Skip to 47 minutes and 15 secondsSo if nothing goes wrong, if nothing goes slightly askance, then you're going to have struggle to actually say, what did you learn in teaching lesson? So acknowledging that are two different kinds of observations, the show us what you can do observation, and the show us you trying something really wacky, and see how it goes, and then we'll judge it entirely in terms of what you learned in terms of your own teaching a performance. And I think just having different sets of rules, or different kinds of observations, can very quickly create that cultural shift that makes people take risks.

Skip to 47 minutes and 51 secondsAndrea: That's very good. It's nice to learn. Anything to add Chris?

Skip to 47 minutes and 54 secondsChris: No, straight answer.

Skip to 47 minutes and 55 secondsAndrea: Yes, very nice. Thank you very much. Thanks for that question. Thanks Dylan for your response. Right. Moving on to Marion. Chris, so Marion has asked, time as we've heard has come up several times, is often the biggest reason excuse offered on implementing new ideas in school. What guidance can you provide or suggest for the stumbling block for teachers and the teachers face, particularly in science, some of the stumbling blocks Marion has highlighted are, the neat program our cost is for a number of teachers well before commencement related to resources that needs to be created in advance such as worksheets, or hands on online assessment tasks, they need to plan and all the practical equipment at least a week ahead in terms of risk assessing.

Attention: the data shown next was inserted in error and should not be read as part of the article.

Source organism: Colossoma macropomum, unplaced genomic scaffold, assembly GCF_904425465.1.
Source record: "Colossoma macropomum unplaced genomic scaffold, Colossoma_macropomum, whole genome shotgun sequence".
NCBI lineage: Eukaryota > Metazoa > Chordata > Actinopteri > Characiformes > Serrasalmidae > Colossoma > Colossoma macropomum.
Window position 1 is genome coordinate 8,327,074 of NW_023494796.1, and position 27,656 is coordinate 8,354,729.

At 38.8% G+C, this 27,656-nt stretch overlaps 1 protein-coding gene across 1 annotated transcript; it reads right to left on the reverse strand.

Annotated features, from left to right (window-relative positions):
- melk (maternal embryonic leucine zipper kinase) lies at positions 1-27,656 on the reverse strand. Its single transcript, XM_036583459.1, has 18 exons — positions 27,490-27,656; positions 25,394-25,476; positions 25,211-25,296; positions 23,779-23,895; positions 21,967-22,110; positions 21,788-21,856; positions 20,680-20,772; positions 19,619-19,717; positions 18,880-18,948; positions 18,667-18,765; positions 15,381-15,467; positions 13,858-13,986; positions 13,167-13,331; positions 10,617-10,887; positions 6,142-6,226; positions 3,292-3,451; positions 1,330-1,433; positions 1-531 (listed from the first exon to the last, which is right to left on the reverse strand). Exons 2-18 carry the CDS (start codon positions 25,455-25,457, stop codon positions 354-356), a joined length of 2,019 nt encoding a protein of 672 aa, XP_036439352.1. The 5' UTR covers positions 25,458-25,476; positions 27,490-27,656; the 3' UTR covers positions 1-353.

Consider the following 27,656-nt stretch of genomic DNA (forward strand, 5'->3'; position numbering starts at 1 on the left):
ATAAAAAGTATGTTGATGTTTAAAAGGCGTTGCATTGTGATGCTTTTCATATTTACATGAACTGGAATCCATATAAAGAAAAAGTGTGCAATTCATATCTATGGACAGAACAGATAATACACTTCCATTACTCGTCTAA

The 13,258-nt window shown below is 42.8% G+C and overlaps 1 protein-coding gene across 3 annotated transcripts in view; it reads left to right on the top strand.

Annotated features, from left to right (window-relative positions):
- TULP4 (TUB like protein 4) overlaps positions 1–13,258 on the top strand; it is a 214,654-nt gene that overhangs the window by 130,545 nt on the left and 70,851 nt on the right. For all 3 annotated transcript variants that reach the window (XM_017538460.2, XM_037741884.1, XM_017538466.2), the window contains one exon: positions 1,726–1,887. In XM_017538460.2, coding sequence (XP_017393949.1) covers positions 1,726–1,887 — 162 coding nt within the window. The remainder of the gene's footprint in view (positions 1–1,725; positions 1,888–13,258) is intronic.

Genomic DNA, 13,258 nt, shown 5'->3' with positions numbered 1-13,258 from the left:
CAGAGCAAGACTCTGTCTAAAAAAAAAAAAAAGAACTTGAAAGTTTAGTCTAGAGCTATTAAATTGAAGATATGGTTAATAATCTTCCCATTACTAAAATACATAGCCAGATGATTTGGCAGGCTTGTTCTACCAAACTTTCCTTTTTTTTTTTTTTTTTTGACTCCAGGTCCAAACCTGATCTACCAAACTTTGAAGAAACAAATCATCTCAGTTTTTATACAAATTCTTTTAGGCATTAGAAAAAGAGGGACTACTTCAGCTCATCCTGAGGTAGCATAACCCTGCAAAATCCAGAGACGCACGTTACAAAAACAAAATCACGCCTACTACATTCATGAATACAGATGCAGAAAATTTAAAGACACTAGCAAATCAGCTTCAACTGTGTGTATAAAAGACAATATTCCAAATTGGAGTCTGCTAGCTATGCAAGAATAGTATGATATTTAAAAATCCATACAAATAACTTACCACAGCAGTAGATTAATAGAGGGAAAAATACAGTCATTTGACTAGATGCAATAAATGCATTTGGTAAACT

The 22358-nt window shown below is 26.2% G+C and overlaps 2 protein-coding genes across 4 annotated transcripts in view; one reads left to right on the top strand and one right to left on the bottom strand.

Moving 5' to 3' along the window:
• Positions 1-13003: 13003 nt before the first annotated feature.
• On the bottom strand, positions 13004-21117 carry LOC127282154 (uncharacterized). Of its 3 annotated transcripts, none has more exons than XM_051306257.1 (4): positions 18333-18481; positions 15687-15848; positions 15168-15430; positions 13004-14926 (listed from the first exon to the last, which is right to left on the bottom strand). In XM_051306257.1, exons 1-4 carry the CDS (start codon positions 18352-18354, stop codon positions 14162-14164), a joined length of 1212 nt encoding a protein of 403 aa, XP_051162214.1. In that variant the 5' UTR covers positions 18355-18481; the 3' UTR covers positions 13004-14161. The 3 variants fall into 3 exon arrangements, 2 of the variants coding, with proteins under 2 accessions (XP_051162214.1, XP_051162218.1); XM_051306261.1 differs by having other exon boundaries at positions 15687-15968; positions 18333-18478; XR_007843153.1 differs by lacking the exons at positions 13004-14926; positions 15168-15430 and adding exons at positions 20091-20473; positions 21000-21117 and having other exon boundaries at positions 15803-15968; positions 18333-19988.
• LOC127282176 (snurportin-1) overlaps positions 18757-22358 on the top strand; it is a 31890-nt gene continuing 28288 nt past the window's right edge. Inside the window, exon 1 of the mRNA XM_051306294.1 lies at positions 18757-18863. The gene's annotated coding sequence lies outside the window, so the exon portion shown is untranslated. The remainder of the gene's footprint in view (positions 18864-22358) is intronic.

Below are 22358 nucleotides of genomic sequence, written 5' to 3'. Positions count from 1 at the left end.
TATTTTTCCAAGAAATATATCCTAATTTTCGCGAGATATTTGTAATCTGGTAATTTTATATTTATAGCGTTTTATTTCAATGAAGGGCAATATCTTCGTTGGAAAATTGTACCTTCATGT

Skip to 48 minutes and 33 secondsSo your thoughts.

Skip to 48 minutes and 42 secondsChris: I think the best thing you can do is to work with others. Because even when you are paying resources for different topics in science, people often fall behind anyway, and you have to sort of negotiate issues to your technician, whether that certain things are available or not. So I wouldn't let that deter you. But I would work with colleagues and look through the planning for a particular topic and sort of suggest, well, why don't we teach these three after all these three lessons and then stop and discuss and think about what have we learned from each of our classes, and how am I going to help in the next ones that are actually coming up.

Skip to 49 minutes and 28 secondsSort of things that we in secondary schools UK anyway, are not particularly good at in science. Primary teachers are much better. They do medium and long term planning, as well as short term planning. And they're much more likely to do that. So I wouldn't just sort of set sail on the sea of differentiation and hope you'll find your way through, without any other concerns of rocks or something, I was thinking of it being very much more that you are actually sailing with others. And similarly, looking out for some things, others may be looking out for others, but you'd actually have, I think, a more favorable journey if you do it with colleagues.